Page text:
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For months, we have hoped things would get back to normal post-COVID. Now we know that we won’t come out unchanged. Rather, we have an opportunity to choose what we take with us and what we leave behind. This series will aim to highlight the normal that lies ahead.
Museums and cultural institutions were among the hardest hit by the pandemic. Many shut their doors with some not having reopened, which challenges ticket and membership revenue. And donors’ time horizons sometimes narrowed, understandably thinking about what we need to do to get through the pandemic together but perhaps thinking less of what we want society to look like when we get through this. That future hopefully includes museums, plays, concerts and more.
Few have found fundraising innovation to be enough in these challenging times, but there are some innovations from the space worth sharing in the hopes of helping many of these venerable and venerated institutions pull through.
Steps Into Monthly Giving
The American Alliance of Museums created an interesting piece on the rise of monthly giving. While its membership may be late to the party, with some of the earlier monthly giving programs only six years old, there are lessons in there for all nonprofits:
- Make the monthly giving offer an IQ test. The San Antonio Zoo recently started a monthly giving program and priced its benefits so visitors could always get more benefits for less cost if they opted for the monthly payment option. You too may be able to make the benefits of such a deal too good to pass up.
- Target a specific audience. Denver’s Museum of Contemporary Art wanted to attract more young people, so its monthly giving offer starts at $1.95 per month, knowing that something this small could be seen as an impulse purchase and affordable for even most young people. The offer includes free admission, with a hope of getting young people in the habit of coming and supporting.
- Know why people are giving. For the Carnegie Museums of Pittsburgh, it was about families coming together. Many parents are getting memberships so their children can learn and experience the museums. Thus, the first monthly giving offer on the museums’ pages are family membership offers.
Consider New Membership Structures
To wit, it may be time to deconstruct the membership structure somewhat. When we survey donors and members, they tend to conflate being a donor and being a member. That can result in anger when donors don’t get membership benefits to which they think they are entitled or confusion from members when they are solicited for additional gifts.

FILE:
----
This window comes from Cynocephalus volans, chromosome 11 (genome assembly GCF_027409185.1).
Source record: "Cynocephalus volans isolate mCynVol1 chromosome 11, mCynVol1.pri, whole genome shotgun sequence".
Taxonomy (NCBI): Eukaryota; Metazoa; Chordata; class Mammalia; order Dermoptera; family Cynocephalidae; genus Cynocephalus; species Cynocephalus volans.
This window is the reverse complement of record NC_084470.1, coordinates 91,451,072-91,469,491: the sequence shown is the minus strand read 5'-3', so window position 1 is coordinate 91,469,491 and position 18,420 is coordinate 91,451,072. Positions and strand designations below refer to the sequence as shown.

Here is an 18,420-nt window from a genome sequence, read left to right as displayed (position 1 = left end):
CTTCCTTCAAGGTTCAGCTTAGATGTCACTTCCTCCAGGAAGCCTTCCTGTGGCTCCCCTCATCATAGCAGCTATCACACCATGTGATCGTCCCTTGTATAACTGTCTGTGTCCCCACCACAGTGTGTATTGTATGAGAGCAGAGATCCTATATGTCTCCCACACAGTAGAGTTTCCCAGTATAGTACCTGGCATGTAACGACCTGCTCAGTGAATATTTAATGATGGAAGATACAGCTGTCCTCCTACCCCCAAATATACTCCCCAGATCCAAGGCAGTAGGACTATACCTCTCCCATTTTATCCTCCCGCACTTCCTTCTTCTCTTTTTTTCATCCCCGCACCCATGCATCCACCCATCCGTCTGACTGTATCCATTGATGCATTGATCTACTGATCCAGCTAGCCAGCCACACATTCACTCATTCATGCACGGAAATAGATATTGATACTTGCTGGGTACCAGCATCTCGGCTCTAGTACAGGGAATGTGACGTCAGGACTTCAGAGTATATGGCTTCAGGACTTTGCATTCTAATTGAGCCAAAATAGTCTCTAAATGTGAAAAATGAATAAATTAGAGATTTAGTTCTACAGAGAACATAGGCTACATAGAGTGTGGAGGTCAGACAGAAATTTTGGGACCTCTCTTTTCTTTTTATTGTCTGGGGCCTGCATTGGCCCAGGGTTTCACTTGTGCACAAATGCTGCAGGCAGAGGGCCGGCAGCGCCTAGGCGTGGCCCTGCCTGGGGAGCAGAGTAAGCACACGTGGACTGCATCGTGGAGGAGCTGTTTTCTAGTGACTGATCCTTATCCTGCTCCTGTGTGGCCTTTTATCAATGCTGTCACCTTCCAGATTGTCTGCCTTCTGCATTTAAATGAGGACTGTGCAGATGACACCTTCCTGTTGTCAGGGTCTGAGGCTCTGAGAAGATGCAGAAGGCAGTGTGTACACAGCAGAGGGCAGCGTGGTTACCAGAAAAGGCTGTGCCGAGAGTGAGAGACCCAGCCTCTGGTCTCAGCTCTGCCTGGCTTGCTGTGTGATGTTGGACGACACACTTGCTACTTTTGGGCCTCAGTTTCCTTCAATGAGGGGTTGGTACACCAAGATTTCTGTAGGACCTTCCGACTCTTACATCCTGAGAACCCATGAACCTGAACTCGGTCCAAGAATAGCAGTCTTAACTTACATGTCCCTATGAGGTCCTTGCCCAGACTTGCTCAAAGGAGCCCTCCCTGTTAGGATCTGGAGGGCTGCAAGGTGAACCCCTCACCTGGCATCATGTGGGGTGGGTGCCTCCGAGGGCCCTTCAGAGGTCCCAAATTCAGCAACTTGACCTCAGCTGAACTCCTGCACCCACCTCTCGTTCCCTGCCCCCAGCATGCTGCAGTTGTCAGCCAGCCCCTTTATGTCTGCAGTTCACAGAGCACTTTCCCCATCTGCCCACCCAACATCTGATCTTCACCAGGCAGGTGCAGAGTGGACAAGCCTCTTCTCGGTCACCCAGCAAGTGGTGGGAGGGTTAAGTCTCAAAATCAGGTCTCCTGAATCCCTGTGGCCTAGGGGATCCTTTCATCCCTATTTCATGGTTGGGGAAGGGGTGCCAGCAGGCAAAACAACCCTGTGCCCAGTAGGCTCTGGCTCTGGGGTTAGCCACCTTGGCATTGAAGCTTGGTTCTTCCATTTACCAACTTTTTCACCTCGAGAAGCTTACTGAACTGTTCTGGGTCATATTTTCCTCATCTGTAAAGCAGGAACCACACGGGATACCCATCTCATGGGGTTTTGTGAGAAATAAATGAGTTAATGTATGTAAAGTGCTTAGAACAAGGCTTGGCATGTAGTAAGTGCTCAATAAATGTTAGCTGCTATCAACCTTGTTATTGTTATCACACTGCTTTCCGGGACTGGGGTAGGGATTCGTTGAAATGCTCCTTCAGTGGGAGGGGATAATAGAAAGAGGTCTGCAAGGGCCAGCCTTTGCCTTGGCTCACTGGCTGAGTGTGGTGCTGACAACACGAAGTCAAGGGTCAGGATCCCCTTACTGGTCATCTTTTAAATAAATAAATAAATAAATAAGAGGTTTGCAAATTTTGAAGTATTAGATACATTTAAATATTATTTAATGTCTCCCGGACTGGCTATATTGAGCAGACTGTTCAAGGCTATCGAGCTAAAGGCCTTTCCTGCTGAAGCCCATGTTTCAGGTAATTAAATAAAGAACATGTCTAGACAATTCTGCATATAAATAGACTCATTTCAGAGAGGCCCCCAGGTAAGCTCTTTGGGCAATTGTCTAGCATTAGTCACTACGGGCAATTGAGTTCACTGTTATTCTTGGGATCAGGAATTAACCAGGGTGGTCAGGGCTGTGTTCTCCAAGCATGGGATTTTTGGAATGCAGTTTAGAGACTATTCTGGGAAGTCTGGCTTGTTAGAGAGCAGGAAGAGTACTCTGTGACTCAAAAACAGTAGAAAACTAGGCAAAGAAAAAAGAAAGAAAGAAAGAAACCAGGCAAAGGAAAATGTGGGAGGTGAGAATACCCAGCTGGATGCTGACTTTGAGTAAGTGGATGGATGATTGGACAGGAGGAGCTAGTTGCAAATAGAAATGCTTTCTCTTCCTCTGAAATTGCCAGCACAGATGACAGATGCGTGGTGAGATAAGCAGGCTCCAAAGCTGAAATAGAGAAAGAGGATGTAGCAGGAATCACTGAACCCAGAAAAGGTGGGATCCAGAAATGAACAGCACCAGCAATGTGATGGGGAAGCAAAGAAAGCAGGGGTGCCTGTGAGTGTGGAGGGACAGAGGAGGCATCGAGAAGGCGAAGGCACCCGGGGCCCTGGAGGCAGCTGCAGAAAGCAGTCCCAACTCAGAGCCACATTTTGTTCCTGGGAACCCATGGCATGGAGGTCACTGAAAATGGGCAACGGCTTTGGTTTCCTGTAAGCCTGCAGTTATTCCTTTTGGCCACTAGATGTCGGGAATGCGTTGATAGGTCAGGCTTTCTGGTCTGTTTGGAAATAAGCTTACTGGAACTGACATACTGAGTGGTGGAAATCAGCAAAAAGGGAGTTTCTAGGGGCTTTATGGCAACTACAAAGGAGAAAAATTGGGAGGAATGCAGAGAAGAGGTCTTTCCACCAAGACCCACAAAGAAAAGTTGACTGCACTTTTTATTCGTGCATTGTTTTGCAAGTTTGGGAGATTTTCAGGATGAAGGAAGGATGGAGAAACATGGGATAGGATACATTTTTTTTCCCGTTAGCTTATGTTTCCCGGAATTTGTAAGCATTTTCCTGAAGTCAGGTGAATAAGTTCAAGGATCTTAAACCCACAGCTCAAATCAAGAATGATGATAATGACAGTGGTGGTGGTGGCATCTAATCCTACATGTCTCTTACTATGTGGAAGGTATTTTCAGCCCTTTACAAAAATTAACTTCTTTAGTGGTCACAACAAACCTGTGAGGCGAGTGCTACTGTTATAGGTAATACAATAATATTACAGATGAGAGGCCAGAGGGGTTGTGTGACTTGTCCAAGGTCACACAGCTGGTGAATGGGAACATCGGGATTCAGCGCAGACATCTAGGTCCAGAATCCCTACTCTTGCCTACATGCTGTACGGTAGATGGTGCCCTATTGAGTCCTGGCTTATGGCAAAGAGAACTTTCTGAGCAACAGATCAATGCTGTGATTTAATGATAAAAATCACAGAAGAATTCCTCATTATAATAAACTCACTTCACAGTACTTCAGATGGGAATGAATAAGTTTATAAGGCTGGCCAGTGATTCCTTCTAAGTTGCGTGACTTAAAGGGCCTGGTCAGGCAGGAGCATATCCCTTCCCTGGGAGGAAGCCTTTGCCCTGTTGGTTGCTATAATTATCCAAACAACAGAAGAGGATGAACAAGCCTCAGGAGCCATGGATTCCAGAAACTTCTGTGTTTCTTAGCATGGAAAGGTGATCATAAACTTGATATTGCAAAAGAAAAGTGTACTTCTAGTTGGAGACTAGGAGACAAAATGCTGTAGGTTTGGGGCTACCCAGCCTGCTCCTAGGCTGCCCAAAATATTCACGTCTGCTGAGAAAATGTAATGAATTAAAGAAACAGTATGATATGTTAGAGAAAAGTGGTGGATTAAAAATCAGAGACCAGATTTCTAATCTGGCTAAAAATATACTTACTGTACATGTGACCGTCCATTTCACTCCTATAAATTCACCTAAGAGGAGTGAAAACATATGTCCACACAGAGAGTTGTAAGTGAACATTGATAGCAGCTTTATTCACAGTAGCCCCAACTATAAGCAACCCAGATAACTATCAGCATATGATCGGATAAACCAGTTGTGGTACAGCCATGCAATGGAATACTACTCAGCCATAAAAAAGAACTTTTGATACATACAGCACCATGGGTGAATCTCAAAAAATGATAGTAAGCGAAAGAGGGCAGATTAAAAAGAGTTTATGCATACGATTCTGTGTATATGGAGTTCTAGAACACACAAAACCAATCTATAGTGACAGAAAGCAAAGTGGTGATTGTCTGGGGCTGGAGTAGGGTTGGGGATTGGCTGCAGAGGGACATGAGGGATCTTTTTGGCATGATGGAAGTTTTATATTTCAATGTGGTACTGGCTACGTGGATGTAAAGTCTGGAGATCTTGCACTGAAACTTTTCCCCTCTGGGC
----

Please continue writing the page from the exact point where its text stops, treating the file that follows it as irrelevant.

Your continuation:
What some museums are doing, according to Becky Odum from Edge Direct, is eliminating a separate membership. If people donate at or above the level of what a normal membership would be, they get the benefits of that level as if they were members. No more two-system donation/membership tracking. No more confusion about why they are being asked for an additional gift—they are donors after all. No more member services challenges trying to reallocate donor dollars to membership programs.
Remember What’s Essential About Your Mission
And it isn’t your building. If you can’t get to Mount Vernon because of COVID-19, that team is committed to bringing Mount Vernon to you with its virtual tour. The goal of the National World War II Museum is to educate about that war, so it has electronic field trips for students who can’t get there.
And then there was perhaps the most famous museum social campaign of the pandemic. In November 2018, the National Cowboy and Western Museum in Oklahoma City broke ground on a $15 million investment for kids that was supposed to open during spring break 2020 with a week of themed activities.
As you might have guessed, it didn’t. So the team decided to bring the museum to the public through Twitter.
There’s a tiny bit of artifice, as the digital team talked about this takeover with its head of security before being closed. Either way, the result is funny:
So how is the engagement doing? Before the crisis, the National Cowboy Museum’s Twitter account had almost 10,000 followers. It has 275,000 as of this writing.
The Seth Spillman, museum’s chief marketing officer, said of the takeover:
“I am genuinely happy to have good news to share at this time, and I am hopeful that all of this puts the museum in a good position to bounce back and bounce back quickly once we open the doors. Getting engagement … is only as good as how much it actually drives people coming to your museum, people actually being able to experience directly the things that we’ve curated here.”
So, if you are at an organization where people can’t come to your mission, how can you bring your mission to them?
Hopefully these help you. After all, once we get through the COVID-19 pandemic, we want to preserve and come back to the cultural part of the world. You are an essential part of that and we want to help you get forward to normal.